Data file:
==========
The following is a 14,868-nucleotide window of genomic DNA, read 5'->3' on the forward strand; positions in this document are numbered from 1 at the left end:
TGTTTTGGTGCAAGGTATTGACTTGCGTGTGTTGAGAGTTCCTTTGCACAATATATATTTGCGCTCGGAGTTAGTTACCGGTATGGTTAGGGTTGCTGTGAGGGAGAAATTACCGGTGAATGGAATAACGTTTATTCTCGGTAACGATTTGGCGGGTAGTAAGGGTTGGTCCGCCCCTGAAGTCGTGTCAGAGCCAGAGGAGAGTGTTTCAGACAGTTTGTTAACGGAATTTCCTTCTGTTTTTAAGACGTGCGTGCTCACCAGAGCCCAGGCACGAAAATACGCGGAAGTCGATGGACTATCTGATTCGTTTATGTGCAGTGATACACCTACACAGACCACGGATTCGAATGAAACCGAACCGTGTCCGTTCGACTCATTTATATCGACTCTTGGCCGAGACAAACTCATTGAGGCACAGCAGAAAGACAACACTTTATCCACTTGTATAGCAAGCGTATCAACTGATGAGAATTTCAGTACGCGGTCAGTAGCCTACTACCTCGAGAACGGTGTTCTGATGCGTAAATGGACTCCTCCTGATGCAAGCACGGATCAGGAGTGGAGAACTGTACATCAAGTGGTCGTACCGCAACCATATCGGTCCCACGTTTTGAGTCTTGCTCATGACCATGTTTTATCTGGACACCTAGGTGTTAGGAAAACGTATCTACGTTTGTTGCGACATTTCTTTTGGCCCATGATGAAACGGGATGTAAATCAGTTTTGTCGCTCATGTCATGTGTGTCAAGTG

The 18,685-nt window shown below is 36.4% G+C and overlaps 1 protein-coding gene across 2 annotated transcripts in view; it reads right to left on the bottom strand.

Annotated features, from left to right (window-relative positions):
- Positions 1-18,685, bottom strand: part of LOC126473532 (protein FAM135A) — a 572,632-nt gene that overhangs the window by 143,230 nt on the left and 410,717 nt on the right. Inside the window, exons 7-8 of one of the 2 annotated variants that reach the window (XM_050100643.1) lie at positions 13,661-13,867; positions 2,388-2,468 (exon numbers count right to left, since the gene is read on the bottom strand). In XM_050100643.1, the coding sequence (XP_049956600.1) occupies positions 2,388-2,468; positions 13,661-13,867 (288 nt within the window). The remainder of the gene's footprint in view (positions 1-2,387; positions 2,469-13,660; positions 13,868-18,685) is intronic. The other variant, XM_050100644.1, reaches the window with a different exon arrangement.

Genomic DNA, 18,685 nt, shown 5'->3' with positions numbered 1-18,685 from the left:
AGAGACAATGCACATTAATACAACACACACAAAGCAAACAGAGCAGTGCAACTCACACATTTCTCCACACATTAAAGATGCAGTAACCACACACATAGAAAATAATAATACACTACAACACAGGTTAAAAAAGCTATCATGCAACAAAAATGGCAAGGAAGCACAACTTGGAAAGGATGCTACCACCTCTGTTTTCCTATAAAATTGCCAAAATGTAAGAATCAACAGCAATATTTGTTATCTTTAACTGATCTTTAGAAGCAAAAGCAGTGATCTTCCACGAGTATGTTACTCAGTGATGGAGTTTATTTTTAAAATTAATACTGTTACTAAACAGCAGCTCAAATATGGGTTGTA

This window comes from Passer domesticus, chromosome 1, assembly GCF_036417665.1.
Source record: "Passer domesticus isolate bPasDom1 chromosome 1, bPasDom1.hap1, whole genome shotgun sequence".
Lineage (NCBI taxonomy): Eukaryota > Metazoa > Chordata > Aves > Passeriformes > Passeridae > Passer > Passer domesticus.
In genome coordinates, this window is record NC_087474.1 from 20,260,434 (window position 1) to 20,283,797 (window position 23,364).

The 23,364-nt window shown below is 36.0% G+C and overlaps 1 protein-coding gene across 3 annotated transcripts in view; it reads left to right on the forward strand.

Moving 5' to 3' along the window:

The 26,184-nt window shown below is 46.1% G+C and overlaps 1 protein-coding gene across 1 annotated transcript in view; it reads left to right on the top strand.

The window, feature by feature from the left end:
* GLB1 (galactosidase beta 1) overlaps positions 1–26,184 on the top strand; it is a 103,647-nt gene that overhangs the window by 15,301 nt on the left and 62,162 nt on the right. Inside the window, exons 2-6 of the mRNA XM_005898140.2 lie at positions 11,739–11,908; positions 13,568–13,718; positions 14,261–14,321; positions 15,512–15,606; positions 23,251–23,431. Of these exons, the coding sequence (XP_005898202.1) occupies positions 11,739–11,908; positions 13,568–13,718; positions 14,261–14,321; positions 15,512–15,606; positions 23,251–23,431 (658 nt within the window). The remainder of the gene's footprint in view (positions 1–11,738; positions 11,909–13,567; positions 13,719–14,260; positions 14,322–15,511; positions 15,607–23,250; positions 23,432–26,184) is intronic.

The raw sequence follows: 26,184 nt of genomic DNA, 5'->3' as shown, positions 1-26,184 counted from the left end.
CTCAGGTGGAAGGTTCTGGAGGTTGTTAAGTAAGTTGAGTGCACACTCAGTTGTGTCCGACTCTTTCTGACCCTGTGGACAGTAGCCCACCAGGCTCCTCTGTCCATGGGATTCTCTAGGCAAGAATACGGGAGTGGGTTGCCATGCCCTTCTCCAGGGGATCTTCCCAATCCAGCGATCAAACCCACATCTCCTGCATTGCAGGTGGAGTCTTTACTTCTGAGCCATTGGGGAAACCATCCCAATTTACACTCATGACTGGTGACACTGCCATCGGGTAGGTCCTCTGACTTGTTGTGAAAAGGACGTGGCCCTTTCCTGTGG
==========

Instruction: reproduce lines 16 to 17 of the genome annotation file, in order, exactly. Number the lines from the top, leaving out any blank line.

* GLB1 (galactosidase beta 1) overlaps positions 1–26,184 on the top strand; it is a 103,647-nt gene that overhangs the window by 15,301 nt on the left and 62,162 nt on the right. Inside the window, exons 2-6 of the mRNA XM_005898140.2 lie at positions 11,739–11,908; positions 13,568–13,718; positions 14,261–14,321; positions 15,512–15,606; positions 23,251–23,431. Of these exons, the coding sequence (XP_005898202.1) occupies positions 11,739–11,908; positions 13,568–13,718; positions 14,261–14,321; positions 15,512–15,606; positions 23,251–23,431 (658 nt within the window). The remainder of the gene's footprint in view (positions 1–11,738; positions 11,909–13,567; positions 13,719–14,260; positions 14,322–15,511; positions 15,607–23,250; positions 23,432–26,184) is intronic.

The raw sequence follows: 26,184 nt of genomic DNA, 5'->3' as shown, positions 1-26,184 counted from the left end.